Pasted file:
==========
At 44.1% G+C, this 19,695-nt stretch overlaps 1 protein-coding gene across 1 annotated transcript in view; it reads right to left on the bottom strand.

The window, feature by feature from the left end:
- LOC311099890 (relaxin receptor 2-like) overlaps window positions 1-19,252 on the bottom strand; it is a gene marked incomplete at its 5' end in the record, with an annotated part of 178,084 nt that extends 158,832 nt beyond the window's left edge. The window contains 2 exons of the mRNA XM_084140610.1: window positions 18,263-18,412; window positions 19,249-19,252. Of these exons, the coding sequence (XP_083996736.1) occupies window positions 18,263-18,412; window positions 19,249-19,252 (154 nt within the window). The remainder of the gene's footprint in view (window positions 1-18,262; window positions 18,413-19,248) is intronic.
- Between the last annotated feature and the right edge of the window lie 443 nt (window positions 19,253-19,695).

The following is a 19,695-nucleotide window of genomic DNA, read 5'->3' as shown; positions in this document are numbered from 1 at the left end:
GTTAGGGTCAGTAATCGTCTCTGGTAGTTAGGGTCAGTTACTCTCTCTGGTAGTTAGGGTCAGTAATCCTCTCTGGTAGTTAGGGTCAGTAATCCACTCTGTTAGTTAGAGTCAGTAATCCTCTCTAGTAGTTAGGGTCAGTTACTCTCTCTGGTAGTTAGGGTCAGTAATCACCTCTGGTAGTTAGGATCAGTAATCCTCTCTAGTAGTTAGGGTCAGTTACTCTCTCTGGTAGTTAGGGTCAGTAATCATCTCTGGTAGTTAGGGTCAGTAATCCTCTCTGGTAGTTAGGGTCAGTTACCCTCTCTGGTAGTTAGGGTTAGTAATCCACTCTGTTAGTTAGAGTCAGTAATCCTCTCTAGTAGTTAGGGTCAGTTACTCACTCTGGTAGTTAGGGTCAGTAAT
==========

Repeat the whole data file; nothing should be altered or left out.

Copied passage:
At 44.1% G+C, this 19,695-nt stretch overlaps 1 protein-coding gene across 1 annotated transcript in view; it reads right to left on the bottom strand.

The window, feature by feature from the left end:
- LOC311099890 (relaxin receptor 2-like) overlaps window positions 1-19,252 on the bottom strand; it is a gene marked incomplete at its 5' end in the record, with an annotated part of 178,084 nt that extends 158,832 nt beyond the window's left edge. The window contains 2 exons of the mRNA XM_084140610.1: window positions 18,263-18,412; window positions 19,249-19,252. Of these exons, the coding sequence (XP_083996736.1) occupies window positions 18,263-18,412; window positions 19,249-19,252 (154 nt within the window). The remainder of the gene's footprint in view (window positions 1-18,262; window positions 18,413-19,248) is intronic.
- Between the last annotated feature and the right edge of the window lie 443 nt (window positions 19,253-19,695).

The following is a 19,695-nucleotide window of genomic DNA, read 5'->3' as shown; positions in this document are numbered from 1 at the left end:
GTTAGGGTCAGTAATCGTCTCTGGTAGTTAGGGTCAGTTACTCTCTCTGGTAGTTAGGGTCAGTAATCCTCTCTGGTAGTTAGGGTCAGTAATCCACTCTGTTAGTTAGAGTCAGTAATCCTCTCTAGTAGTTAGGGTCAGTTACTCTCTCTGGTAGTTAGGGTCAGTAATCACCTCTGGTAGTTAGGATCAGTAATCCTCTCTAGTAGTTAGGGTCAGTTACTCTCTCTGGTAGTTAGGGTCAGTAATCATCTCTGGTAGTTAGGGTCAGTAATCCTCTCTGGTAGTTAGGGTCAGTTACCCTCTCTGGTAGTTAGGGTTAGTAATCCACTCTGTTAGTTAGAGTCAGTAATCCTCTCTAGTAGTTAGGGTCAGTTACTCACTCTGGTAGTTAGGGTCAGTAAT